The author shares with us an example from his full-time work in text analytics. One of his clients that was focused on sifting through masses of social media data and data from government applications looking for suspicious activity needed a solution for a text-heavy application. The author responded by suggesting a selective cross-lingual process, one which worked with the text in its native language, and only on the text that was relevant to the topic of interest.
The following happened after the author’s suggestion:
Although he seemed to appreciate the logic of my suggestions and the quality benefits of avoiding translation, he just didn’t want to deal with a new approach. He asked to just translate everything and analyze later – as many people do. But I felt strongly that he’d be spending more and getting weaker results. So, I gave him two quotes. One for translating everything first and analyzing later – his way, and one for the cross-lingual approach that I recommended. When he saw that his own plan was going to cost over a million dollars more, he quickly became very open minded about exploring a new approach.
It sounds like the author could have suggested a number of similar semantic processing solutions. For example, Cogito Intelligence API enhances the ability to decipher meaning and insights from a multitude of content sources including social media and unstructured corporate data. The point is that ROI is out there and there are innovative companies like Expert System and beyond enabling it.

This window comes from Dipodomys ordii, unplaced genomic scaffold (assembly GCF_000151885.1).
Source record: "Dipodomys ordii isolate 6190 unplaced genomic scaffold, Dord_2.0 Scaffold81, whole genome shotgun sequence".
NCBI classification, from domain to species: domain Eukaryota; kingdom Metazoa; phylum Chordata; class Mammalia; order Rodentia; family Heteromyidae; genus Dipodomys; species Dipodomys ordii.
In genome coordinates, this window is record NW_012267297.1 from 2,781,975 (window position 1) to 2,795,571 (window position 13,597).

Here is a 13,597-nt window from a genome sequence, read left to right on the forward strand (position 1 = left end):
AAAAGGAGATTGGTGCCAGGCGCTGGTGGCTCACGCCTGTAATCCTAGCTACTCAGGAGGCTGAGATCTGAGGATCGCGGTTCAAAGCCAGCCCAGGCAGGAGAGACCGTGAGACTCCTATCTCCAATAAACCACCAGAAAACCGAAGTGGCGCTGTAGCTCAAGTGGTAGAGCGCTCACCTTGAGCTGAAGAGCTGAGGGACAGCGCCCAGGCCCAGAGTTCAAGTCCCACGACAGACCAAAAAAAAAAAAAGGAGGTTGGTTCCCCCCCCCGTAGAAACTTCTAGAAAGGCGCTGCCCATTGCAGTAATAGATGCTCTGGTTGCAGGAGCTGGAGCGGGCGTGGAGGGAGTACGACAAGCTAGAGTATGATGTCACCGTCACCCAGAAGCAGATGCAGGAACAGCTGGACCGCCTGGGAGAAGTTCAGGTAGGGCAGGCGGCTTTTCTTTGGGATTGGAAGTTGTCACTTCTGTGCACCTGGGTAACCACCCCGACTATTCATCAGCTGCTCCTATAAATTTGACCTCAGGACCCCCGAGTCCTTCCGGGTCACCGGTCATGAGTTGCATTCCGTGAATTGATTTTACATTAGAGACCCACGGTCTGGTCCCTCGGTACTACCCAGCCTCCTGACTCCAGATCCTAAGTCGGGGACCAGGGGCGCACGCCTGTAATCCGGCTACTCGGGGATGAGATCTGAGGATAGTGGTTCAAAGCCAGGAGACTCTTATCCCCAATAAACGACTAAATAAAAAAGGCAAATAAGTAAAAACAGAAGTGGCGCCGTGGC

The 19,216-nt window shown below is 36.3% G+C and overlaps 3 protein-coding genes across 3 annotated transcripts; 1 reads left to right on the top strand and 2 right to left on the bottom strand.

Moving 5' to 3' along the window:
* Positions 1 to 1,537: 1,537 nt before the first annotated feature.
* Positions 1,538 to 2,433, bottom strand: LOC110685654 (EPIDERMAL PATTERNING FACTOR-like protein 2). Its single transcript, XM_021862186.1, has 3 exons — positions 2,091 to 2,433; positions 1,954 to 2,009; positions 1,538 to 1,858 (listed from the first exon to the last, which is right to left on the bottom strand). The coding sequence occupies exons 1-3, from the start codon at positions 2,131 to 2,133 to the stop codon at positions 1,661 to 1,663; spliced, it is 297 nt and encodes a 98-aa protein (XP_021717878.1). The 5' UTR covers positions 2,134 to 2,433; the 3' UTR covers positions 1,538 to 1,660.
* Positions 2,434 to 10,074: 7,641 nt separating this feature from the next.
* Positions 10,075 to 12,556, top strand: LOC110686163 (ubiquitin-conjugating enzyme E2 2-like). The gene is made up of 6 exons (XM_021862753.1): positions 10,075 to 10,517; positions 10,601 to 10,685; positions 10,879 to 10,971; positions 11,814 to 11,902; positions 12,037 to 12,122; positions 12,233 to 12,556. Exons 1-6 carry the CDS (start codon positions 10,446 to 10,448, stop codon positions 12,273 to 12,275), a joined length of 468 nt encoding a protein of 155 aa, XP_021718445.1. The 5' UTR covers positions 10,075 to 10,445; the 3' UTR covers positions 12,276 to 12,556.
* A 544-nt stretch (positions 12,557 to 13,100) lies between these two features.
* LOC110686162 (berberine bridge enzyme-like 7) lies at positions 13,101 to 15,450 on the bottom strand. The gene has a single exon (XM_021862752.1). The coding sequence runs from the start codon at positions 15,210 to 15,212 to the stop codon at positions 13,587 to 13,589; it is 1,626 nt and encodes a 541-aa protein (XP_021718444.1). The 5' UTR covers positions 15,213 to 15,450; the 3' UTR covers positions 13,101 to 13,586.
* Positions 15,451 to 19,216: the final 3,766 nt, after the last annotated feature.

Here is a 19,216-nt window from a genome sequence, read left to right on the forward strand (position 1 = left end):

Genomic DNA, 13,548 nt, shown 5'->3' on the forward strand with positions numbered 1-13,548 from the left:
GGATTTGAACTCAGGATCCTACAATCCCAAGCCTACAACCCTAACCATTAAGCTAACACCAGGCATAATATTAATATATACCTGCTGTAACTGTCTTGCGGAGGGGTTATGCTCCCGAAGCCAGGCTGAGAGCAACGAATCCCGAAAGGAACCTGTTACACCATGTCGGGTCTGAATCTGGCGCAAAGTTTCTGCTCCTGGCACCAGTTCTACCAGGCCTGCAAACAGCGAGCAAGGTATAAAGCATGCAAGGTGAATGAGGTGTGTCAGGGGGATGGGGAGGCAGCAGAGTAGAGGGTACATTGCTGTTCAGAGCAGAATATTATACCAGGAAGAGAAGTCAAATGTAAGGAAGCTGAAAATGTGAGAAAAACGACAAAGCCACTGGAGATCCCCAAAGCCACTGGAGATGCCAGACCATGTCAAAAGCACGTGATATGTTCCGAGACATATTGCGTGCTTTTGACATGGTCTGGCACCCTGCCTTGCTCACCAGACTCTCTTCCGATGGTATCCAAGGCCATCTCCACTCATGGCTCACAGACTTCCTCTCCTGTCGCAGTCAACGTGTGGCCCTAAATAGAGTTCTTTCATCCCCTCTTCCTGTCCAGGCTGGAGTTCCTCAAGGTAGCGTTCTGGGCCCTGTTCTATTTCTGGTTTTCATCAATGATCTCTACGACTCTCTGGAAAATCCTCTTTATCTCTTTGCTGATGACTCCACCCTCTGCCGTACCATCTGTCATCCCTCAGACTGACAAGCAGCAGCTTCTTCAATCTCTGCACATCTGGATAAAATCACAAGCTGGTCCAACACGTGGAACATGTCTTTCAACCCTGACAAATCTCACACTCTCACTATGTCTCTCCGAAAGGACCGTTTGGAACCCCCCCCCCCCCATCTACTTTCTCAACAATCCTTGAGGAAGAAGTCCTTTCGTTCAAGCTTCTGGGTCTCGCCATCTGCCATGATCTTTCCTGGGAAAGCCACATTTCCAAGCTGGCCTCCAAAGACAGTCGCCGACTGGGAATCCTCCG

Megan Feil, December 6, 2014
December 3, 2014
The article titled Semantic Technology Provider Ontotext Announces Strategic Hires for Ontotext USA on PRWeb discusses the expansion of Ontotext in North America. Tony Agresta, Brad Bogle and Tom Endyke joined Ontotext, as Senior VP of Worldwide Sales, Director of Marketing and Director of Solutions Architecture, respectively. Ontotext, the semantic search and text-mining leader has laid out several main focuses for the near future, including the growth of worldwide marketing efforts and the development of relationships. The article quotes Tony Agresta on Ontotext’s product development,
“Our flagship product, GraphDB™ (formerly OWLIM) has been deployed across the globe and is widely known as a highly scalable enterprise RDF triplestore… But what makes Ontotext truly unique are three other essential elements: 1) a full complement of semantic enrichment, integration, curation and authoring tools that extend our platform approach, 2) a large critical mass of semantic engineers, professional services and support teams that represent the most experienced professionals in the world and 3) S4, the Self Service Semantic Suite.”